How does electron configuration effect electronegativity?

1 Answer
Jul 19, 2015

Electron Configuration allows us to almost totally understand electronegativity!


If you know enough to ask this question you know the basics of electron configuration. You know, for example that the n=1 electron shell has only two electrons in it and that it is very close to the nucleus.

Let's look at the n=2 electron shell. That shell covers the elements from lithium to neon. When you open a new electron shell, you actually only do it once and it opens a whole bunch of possible places for electrons to hang out. so with lithium, you have 2 electrons in the n=1 shell (#1s^2#) and one electron in the n=2 shell (#2s^1#).

With me so far? Good! Now consider what is holding that electron in place. It is the attraction to the positive charge of the three protons in the lithium nucleus. However, the single 2s electron is also repelled by the two electrons in the n=1 shell. They, in effect, block the 2s electron from feeling the attraction of all three protons. Actually, because the two n=1 electrons are closer to the nucleus than the 2s electron, it only feels as if it were attracted to one proton!

This concept is called the effective atomic charge. So for lithium, the effective atomic charge experienced by the 2s electron is +1. Now, when you go on to beryllium, you are adding another electron to the n=2 shell, so it is neither further from the nucleus nor closer to the nucleus than the first n=2 electron. Therefore it doesn't block the attraction of the nucleus. Each of the n=2 electrons feels an attraction of +2, so both are held more strongly in beryllium than the one electron in lithium. The effective atomic charge of beryllium for the n=2 electrons is +2.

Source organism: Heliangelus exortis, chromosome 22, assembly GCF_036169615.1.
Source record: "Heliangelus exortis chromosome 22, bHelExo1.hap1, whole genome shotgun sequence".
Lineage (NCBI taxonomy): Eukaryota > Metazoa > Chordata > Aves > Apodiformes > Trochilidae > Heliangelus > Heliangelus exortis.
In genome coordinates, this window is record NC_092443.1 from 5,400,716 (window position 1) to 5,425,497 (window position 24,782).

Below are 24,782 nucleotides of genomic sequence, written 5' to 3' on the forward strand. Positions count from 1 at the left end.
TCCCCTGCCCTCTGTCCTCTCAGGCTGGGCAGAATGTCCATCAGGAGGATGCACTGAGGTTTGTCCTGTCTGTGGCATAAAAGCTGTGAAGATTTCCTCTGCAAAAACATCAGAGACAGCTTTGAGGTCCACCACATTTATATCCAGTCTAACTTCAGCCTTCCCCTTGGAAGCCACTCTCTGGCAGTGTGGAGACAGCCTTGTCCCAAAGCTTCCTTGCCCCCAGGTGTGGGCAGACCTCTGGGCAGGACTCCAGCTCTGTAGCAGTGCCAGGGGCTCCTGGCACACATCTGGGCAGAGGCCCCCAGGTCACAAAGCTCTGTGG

Now let's look at fluorine! By the same reasoning, fluorine has an effective atomic charge for n=2 electrons of +7! Electrons really like (feel a very strong attraction for) being in the n=2 shell of fluorine!

But wait! We know that there are actually eight slots for electrons in the n=2 shell. So that means there is room for another electron! And that extra electron will feel the same attraction for the fluorine nucleus as the first seven n=2 electrons! It is neither farther away nor closer to the nucleus than the other seven.

This is the origin of electronegativity: electrons will tend to migrate towards atoms with high effective atomic charges, providing there is an open spot for them in the outermost shell of the atom.

Each electron shell is further away from the nucleus than the one before it. And the attraction between the effective atomic charge and the electrons weakens with distance, so, for example, oxygen, with an effective atomic charge of 6 has almost the same attraction for electrons as chlorine, with an effective atomic charge of 7 because the chlorine n=3 shell is further away than the oxygen n=2 shell.